MultiSegment Env module . This means that sometimes the graphic will correctly represent that which was programmed for the preset, but other times the display will not be correct, even though the MultiSegment Env output is correct. However, it is also the case that the changed graphic display will aff ect the actual envelope output.


Looping Envelope (LpEG)

Table 14: Looping Envelope Panel

The Looping Envelope is an 8-stage bipolar envelope with looping capability. This envelope can be selected as a modulation source for any other modulation destination. A Loop Envelope Preset List is available to store your favorite settings, independent of the Master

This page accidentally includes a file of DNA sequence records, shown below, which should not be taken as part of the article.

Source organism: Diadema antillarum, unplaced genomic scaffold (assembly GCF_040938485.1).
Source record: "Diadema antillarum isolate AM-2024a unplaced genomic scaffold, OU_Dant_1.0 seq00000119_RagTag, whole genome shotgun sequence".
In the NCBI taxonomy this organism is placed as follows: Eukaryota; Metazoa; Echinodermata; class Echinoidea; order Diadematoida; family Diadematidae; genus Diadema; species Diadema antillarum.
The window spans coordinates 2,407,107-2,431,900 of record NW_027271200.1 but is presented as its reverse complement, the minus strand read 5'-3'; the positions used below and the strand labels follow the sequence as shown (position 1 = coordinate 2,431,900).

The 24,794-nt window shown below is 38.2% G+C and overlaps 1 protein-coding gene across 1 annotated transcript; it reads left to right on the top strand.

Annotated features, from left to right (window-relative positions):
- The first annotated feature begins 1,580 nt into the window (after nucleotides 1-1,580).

List presets.

New is the ability to control each timing segment from MIDI clocks.

Control Description

Time1 – Time8 These controls determine the length of each of the 8 segments of the envelope. The default range of the time controls is .004 sec

– 5 sec, but these values can be overridden by clicking in the fi eld and typing a number. Much longer envelope segment times can be entered in this way.

Time Mod This control determines how much

modulation will be applied to the time values of the 8 envelope segments. The modulation source can be selected from the popup menu below the Time Mod control. The range for this control is -/+ 63.

Level1 – Level8 These controls determine the amount of modulation applied to the modulation destination by each segment of the envelope. Since this is a bipolar envelope, the range of these controls is -/+ 127.

Control Description

Level Mod This control determines how much